Wednesday, June 3, 2015

Hoosier Daddy

Russ on Reading is on the road this week, visiting my son, Bruce, and daughter-in-law, Jennie, at Indiana University in Bloomington. Bruce is studying for his MFA and Jennie is working for the university. We went to a local restaurant last night where I could not help but notice a prominent sign in the window declaring, "We Proudly Serve Everyone." The reference, of course, was to the "religious freedom" act signed into law last month by Indiana Governor Mike Pence in a closed door meeting with a group of the bill's supporters, including many of Indiana's leading opponents of gay rights.

As soon as the signing became a national scandal, of course, Pence, just one of seemingly dozens of Republicans "exploring a possible run for the presidency', started backing away from the bill, claiming disingenuously that the law wasn't meant to discriminate against gays. Pence went into full damage control mode when corporations like Angie's List started pulling up stakes and when the NCAA threatened to move the Final Four basketball competition from Indianapolis.

As much damage as Pence has inflicted on the cause of human rights here in Indiana, his negative impact on the public schools may be even greater and longer lasting.  Pence's education agenda reads like a litany of corporate education reform initiatives: destroy teacher unions, expand charter schools, expand voucher programs, and enforce the state take over of struggling schools. Pence has also waged a very public fight to wrest control of the state education policy from duly elected Superintendent of Schools, Glenda Ritz.

Indiana is one of the few states in the country where public school funding is controlled entirely at the state level. The education battles, therefore, are carried out at the state house and the governor has enormous influence over the public schools, funding and policy. Governor Pence is quite literally the Hoosier Daddy for the school children of Indiana and this daddy is not taking good care of those children.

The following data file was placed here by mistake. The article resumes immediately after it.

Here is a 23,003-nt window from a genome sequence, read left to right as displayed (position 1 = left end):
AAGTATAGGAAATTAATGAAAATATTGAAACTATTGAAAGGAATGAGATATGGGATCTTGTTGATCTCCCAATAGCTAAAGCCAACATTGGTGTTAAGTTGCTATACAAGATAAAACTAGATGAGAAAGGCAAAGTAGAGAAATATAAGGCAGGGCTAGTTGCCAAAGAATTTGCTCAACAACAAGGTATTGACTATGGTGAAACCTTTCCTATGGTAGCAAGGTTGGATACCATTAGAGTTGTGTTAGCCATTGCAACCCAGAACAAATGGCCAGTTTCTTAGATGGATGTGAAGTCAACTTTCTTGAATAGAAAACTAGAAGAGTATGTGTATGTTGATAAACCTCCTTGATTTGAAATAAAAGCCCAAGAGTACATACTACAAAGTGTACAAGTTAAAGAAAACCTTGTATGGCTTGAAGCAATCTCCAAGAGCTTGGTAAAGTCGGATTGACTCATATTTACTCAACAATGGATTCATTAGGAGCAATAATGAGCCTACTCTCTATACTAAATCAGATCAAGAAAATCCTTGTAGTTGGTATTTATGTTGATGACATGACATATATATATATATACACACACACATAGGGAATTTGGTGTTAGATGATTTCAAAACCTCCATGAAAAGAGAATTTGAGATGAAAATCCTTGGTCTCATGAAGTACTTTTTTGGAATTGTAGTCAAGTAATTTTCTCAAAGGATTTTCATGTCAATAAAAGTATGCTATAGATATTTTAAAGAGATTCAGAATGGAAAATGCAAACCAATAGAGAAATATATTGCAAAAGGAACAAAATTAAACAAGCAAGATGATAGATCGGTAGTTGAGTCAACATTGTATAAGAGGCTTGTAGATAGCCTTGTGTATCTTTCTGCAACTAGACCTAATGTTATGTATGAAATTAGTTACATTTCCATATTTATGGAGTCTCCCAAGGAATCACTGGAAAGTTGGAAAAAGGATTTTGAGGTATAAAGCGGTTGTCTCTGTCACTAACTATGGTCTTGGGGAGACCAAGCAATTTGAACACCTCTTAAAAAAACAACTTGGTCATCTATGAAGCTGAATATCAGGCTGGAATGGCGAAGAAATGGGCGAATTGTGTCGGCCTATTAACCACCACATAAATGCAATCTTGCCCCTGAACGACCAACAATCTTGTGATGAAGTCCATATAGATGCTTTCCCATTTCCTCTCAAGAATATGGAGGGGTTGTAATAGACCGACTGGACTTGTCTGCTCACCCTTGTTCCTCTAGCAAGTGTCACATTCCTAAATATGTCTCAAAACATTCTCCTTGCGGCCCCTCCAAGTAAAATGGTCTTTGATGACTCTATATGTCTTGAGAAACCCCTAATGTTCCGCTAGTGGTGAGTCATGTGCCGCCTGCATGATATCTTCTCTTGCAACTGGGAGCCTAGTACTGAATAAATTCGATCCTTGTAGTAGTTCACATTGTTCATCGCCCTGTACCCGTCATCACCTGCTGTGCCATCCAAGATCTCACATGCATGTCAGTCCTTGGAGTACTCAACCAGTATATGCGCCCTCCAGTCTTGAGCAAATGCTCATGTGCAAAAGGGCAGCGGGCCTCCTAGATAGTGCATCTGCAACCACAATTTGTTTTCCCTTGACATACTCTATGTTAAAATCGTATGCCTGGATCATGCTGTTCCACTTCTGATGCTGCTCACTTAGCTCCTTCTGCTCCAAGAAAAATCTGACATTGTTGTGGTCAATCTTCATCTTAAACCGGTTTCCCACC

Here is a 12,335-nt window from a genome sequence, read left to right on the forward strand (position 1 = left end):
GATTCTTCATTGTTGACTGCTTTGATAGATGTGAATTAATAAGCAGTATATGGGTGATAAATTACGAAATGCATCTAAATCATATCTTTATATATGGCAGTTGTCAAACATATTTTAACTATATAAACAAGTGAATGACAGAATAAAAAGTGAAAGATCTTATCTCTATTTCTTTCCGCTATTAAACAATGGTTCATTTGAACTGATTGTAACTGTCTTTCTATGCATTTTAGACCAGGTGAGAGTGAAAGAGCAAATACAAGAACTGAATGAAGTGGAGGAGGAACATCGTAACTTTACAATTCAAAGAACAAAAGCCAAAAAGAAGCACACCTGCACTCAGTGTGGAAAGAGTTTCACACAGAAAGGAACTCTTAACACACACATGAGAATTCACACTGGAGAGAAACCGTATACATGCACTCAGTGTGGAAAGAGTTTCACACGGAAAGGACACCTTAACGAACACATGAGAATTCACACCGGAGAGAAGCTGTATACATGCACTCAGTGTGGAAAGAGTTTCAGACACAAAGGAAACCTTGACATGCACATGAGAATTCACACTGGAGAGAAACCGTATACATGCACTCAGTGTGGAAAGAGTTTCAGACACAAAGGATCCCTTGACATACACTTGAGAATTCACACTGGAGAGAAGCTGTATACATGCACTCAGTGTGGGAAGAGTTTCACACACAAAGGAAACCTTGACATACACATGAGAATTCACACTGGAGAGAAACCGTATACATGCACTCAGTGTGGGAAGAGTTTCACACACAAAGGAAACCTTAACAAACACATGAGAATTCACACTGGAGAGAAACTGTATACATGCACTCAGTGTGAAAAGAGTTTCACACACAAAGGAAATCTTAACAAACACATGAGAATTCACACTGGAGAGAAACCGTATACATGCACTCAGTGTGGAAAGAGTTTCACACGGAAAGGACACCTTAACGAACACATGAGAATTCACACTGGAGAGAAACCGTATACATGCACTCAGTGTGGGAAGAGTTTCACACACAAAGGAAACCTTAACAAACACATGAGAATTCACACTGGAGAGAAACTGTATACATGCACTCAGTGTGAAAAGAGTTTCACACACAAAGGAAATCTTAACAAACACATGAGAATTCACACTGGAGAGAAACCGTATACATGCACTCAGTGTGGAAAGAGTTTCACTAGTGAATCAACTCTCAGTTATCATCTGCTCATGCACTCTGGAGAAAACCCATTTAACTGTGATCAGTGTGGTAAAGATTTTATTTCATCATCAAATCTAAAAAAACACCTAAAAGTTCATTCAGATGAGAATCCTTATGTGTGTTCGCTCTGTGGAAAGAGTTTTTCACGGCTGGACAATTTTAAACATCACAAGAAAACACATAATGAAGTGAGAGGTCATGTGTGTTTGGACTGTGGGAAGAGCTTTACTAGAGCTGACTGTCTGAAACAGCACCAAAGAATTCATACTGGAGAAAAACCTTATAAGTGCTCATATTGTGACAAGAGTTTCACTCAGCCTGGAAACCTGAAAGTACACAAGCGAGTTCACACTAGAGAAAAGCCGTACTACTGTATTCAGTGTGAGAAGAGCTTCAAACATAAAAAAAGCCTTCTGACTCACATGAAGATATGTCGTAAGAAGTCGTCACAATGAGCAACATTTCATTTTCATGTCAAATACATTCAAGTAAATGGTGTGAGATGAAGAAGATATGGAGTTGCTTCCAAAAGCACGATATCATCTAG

Pence came into office hoping to continue and deepen the damage to the public schools inflicted by his predecessor, Mitch Daniels, and former schools Superintendent Tony Bennett. But a surprise was waiting for him at the end of election night as Bennett was soundly defeated by Ritz in the same election that sent Pence to the Governors's mansion. In fact, Ritz got more votes than Pence did.

The election was a clear indication that the voters were dissatisfied with the educational policies of Daniels/Bennett. But Pence wasn't going to let that stop him. He went to work to subvert democracy by stripping Ritz of power. You can read the sorry story of the Pence campaign against Ritz here and here, a campaign so transparently anti-democracy that even the heavily Republican legislature failed to follow Pence in completely removing Ritz from any significant role in education policy.

While Pence has been busy trying to find ways to work around Glenda Ritz, he has also been pushing for an expanded state commitment to charter schools and vouchers. Indiana has had charters for sometime, so Pence's push must be driven by evidence of success, right? Not so much.

WTHR TV in Indianapolis reported in late 2014 that more than half of Indiana's charters are failing or doing poorly. The low scores may or may not have been the result of Tony Bennett no longer being around to manipulate the grades of favored charters, or the scores may be indicative of the overall failure of charters to improve teaching and learning. Bennett resigned his new position as Florida's Superintendent of Schools when the release of emails from Indiana showed he had manipulated the grades of some charters. Whatever the reason, the performance of charters in Indiana does not inspire confidence or make the case for expansion of charter programs.